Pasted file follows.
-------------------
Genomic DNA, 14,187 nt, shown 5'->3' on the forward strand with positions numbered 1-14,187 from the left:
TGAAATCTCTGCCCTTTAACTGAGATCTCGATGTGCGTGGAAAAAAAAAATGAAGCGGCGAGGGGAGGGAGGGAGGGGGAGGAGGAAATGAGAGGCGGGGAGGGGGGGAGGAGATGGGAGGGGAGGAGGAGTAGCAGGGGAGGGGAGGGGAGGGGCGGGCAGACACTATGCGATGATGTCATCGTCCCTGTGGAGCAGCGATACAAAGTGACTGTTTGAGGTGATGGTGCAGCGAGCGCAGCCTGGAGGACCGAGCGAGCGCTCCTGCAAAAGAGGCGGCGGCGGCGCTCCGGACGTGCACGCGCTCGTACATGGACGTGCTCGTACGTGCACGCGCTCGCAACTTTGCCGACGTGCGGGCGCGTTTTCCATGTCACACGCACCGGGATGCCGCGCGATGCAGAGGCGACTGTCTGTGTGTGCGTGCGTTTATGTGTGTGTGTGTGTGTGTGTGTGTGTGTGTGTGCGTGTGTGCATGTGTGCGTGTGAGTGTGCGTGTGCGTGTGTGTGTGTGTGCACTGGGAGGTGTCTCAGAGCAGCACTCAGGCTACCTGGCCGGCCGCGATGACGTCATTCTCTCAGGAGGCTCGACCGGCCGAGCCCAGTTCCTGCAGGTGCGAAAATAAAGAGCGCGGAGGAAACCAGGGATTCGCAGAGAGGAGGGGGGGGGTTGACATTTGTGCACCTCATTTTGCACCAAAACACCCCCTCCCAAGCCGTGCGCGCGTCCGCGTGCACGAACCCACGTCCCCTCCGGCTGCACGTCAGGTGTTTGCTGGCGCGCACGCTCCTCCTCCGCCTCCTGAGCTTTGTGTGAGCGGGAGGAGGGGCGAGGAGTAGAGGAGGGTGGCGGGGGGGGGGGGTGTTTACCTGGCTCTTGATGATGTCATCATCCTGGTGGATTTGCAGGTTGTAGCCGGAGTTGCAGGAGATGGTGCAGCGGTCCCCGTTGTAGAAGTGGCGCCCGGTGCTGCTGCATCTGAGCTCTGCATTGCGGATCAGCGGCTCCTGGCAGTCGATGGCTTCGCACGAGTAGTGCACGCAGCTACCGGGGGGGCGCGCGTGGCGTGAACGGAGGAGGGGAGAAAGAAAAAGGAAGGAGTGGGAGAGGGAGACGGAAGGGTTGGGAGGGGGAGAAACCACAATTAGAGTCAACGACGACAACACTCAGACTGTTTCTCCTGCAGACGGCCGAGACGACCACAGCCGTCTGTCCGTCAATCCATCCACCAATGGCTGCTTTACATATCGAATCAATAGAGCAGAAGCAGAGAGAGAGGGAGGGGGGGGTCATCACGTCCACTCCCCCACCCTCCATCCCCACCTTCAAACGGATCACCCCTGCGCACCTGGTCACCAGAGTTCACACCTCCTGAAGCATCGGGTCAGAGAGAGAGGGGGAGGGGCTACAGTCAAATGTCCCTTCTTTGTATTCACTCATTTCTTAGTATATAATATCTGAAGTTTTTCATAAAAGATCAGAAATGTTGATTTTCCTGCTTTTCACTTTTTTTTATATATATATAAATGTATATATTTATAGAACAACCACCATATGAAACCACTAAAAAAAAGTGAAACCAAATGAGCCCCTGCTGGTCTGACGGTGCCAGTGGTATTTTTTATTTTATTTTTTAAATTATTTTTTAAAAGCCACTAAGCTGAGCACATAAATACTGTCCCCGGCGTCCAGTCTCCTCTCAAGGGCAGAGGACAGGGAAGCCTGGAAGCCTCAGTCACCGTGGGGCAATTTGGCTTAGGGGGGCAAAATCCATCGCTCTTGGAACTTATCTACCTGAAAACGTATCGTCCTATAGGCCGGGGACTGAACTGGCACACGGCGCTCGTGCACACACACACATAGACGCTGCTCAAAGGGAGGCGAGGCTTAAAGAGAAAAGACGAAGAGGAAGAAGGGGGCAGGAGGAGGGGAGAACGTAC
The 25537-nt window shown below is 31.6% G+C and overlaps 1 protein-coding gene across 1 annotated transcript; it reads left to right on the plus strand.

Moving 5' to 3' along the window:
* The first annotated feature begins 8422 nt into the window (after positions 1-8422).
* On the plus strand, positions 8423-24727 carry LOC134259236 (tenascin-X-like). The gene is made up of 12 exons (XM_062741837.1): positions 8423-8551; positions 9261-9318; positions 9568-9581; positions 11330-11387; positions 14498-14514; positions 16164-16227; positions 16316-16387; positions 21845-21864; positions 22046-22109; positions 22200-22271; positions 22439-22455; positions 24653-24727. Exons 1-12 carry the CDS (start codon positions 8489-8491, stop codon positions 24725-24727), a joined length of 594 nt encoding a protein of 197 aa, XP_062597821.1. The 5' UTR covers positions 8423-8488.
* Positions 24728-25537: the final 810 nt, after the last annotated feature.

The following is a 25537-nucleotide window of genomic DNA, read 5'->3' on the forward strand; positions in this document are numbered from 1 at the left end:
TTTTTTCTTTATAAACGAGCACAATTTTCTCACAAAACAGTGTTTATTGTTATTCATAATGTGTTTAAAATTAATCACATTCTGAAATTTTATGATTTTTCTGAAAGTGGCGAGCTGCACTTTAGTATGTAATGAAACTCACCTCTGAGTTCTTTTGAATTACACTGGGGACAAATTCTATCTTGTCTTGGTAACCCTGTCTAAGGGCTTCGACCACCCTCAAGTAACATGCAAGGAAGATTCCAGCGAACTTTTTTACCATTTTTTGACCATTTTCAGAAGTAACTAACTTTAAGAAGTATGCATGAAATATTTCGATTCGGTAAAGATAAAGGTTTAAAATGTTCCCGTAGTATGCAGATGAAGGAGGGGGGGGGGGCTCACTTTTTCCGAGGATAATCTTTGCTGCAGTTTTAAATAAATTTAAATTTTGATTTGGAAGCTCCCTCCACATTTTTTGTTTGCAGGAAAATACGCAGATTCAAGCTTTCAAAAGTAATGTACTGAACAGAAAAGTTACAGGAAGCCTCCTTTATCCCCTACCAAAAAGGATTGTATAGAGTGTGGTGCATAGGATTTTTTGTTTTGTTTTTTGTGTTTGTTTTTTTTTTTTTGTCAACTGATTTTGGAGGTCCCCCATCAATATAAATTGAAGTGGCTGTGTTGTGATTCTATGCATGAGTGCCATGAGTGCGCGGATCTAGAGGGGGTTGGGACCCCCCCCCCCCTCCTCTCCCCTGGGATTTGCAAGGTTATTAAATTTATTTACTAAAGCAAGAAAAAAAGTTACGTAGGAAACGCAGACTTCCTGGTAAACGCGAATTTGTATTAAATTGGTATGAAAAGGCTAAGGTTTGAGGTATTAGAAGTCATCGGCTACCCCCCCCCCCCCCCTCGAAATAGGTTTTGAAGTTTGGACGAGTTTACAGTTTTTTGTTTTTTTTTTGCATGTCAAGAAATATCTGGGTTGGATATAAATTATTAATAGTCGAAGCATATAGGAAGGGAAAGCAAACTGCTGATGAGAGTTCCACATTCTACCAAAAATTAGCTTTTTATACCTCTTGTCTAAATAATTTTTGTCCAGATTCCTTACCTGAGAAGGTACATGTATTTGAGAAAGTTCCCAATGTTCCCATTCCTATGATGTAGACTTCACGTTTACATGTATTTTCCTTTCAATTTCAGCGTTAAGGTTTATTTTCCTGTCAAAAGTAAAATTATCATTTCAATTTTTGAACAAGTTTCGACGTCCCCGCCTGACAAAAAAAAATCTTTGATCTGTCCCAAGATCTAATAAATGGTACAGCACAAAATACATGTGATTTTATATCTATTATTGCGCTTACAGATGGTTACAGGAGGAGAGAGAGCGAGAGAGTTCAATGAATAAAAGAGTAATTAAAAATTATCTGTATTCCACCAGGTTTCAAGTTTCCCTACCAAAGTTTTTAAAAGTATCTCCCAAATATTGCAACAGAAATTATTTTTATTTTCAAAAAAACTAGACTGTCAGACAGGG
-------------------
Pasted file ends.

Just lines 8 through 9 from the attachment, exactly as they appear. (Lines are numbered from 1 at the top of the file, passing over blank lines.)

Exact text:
The following is a 25537-nucleotide window of genomic DNA, read 5'->3' on the forward strand; positions in this document are numbered from 1 at the left end:
TTTTTTCTTTATAAACGAGCACAATTTTCTCACAAAACAGTGTTTATTGTTATTCATAATGTGTTTAAAATTAATCACATTCTGAAATTTTATGATTTTTCTGAAAGTGGCGAGCTGCACTTTAGTATGTAATGAAACTCACCTCTGAGTTCTTTTGAATTACACTGGGGACAAATTCTATCTTGTCTTGGTAACCCTGTCTAAGGGCTTCGACCACCCTCAAGTAACATGCAAGGAAGATTCCAGCGAACTTTTTTACCATTTTTTGACCATTTTCAGAAGTAACTAACTTTAAGAAGTATGCATGAAATATTTCGATTCGGTAAAGATAAAGGTTTAAAATGTTCCCGTAGTATGCAGATGAAGGAGGGGGGGGGGGCTCACTTTTTCCGAGGATAATCTTTGCTGCAGTTTTAAATAAATTTAAATTTTGATTTGGAAGCTCCCTCCACATTTTTTGTTTGCAGGAAAATACGCAGATTCAAGCTTTCAAAAGTAATGTACTGAACAGAAAAGTTACAGGAAGCCTCCTTTATCCCCTACCAAAAAGGATTGTATAGAGTGTGGTGCATAGGATTTTTTGTTTTGTTTTTTGTGTTTGTTTTTTTTTTTTTGTCAACTGATTTTGGAGGTCCCCCATCAATATAAATTGAAGTGGCTGTGTTGTGATTCTATGCATGAGTGCCATGAGTGCGCGGATCTAGAGGGGGTTGGGACCCCCCCCCCCCTCCTCTCCCCTGGGATTTGCAAGGTTATTAAATTTATTTACTAAAGCAAGAAAAAAAGTTACGTAGGAAACGCAGACTTCCTGGTAAACGCGAATTTGTATTAAATTGGTATGAAAAGGCTAAGGTTTGAGGTATTAGAAGTCATCGGCTACCCCCCCCCCCCCCCTCGAAATAGGTTTTGAAGTTTGGACGAGTTTACAGTTTTTTGTTTTTTTTTTGCATGTCAAGAAATATCTGGGTTGGATATAAATTATTAATAGTCGAAGCATATAGGAAGGGAAAGCAAACTGCTGATGAGAGTTCCACATTCTACCAAAAATTAGCTTTTTATACCTCTTGTCTAAATAATTTTTGTCCAGATTCCTTACCTGAGAAGGTACATGTATTTGAGAAAGTTCCCAATGTTCCCATTCCTATGATGTAGACTTCACGTTTACATGTATTTTCCTTTCAATTTCAGCGTTAAGGTTTATTTTCCTGTCAAAAGTAAAATTATCATTTCAATTTTTGAACAAGTTTCGACGTCCCCGCCTGACAAAAAAAAATCTTTGATCTGTCCCAAGATCTAATAAATGGTACAGCACAAAATACATGTGATTTTATATCTATTATTGCGCTTACAGATGGTTACAGGAGGAGAGAGAGCGAGAGAGTTCAATGAATAAAAGAGTAATTAAAAATTATCTGTATTCCACCAGGTTTCAAGTTTCCCTACCAAAGTTTTTAAAAGTATCTCCCAAATATTGCAACAGAAATTATTTTTATTTTCAAAAAAACTAGACTGTCAGACAGGG